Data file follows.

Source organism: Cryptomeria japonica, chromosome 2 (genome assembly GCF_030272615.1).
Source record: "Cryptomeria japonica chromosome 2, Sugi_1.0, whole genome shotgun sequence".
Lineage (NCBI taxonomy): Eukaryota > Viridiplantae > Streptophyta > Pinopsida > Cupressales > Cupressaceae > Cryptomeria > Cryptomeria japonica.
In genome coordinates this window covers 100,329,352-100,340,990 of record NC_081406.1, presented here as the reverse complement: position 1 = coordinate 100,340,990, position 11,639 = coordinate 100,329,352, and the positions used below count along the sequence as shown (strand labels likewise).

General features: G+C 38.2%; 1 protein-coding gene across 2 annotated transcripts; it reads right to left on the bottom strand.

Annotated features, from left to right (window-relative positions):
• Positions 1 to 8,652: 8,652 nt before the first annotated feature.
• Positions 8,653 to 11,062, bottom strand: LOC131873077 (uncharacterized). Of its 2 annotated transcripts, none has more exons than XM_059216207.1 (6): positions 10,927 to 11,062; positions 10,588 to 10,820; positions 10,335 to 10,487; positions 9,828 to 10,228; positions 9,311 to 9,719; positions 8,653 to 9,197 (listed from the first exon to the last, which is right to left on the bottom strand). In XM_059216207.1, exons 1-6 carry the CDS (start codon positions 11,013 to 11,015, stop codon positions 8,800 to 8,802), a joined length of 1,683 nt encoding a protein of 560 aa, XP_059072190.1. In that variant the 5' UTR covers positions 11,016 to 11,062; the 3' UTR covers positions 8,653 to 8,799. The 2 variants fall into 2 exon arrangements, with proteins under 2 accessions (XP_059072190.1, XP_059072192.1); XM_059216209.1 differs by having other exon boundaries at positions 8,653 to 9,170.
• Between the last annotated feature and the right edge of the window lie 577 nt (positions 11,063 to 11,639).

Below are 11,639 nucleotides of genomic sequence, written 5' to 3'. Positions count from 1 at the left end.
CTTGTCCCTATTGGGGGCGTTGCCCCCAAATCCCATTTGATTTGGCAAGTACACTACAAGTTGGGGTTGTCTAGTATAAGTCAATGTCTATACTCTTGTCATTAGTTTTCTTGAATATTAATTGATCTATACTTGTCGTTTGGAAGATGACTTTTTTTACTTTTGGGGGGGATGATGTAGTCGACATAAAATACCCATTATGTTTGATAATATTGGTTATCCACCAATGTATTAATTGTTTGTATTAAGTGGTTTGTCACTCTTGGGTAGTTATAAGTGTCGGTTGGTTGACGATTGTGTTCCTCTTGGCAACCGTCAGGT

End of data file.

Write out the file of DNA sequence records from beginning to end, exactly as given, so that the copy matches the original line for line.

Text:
Source organism: Cryptomeria japonica, chromosome 2 (genome assembly GCF_030272615.1).
Source record: "Cryptomeria japonica chromosome 2, Sugi_1.0, whole genome shotgun sequence".
Lineage (NCBI taxonomy): Eukaryota > Viridiplantae > Streptophyta > Pinopsida > Cupressales > Cupressaceae > Cryptomeria > Cryptomeria japonica.
In genome coordinates this window covers 100,329,352-100,340,990 of record NC_081406.1, presented here as the reverse complement: position 1 = coordinate 100,340,990, position 11,639 = coordinate 100,329,352, and the positions used below count along the sequence as shown (strand labels likewise).

General features: G+C 38.2%; 1 protein-coding gene across 2 annotated transcripts; it reads right to left on the bottom strand.

Annotated features, from left to right (window-relative positions):
• Positions 1 to 8,652: 8,652 nt before the first annotated feature.
• Positions 8,653 to 11,062, bottom strand: LOC131873077 (uncharacterized). Of its 2 annotated transcripts, none has more exons than XM_059216207.1 (6): positions 10,927 to 11,062; positions 10,588 to 10,820; positions 10,335 to 10,487; positions 9,828 to 10,228; positions 9,311 to 9,719; positions 8,653 to 9,197 (listed from the first exon to the last, which is right to left on the bottom strand). In XM_059216207.1, exons 1-6 carry the CDS (start codon positions 11,013 to 11,015, stop codon positions 8,800 to 8,802), a joined length of 1,683 nt encoding a protein of 560 aa, XP_059072190.1. In that variant the 5' UTR covers positions 11,016 to 11,062; the 3' UTR covers positions 8,653 to 8,799. The 2 variants fall into 2 exon arrangements, with proteins under 2 accessions (XP_059072190.1, XP_059072192.1); XM_059216209.1 differs by having other exon boundaries at positions 8,653 to 9,170.
• Between the last annotated feature and the right edge of the window lie 577 nt (positions 11,063 to 11,639).

Below are 11,639 nucleotides of genomic sequence, written 5' to 3'. Positions count from 1 at the left end.
CTTGTCCCTATTGGGGGCGTTGCCCCCAAATCCCATTTGATTTGGCAAGTACACTACAAGTTGGGGTTGTCTAGTATAAGTCAATGTCTATACTCTTGTCATTAGTTTTCTTGAATATTAATTGATCTATACTTGTCGTTTGGAAGATGACTTTTTTTACTTTTGGGGGGGATGATGTAGTCGACATAAAATACCCATTATGTTTGATAATATTGGTTATCCACCAATGTATTAATTGTTTGTATTAAGTGGTTTGTCACTCTTGGGTAGTTATAAGTGTCGGTTGGTTGACGATTGTGTTCCTCTTGGCAACCGTCAGGT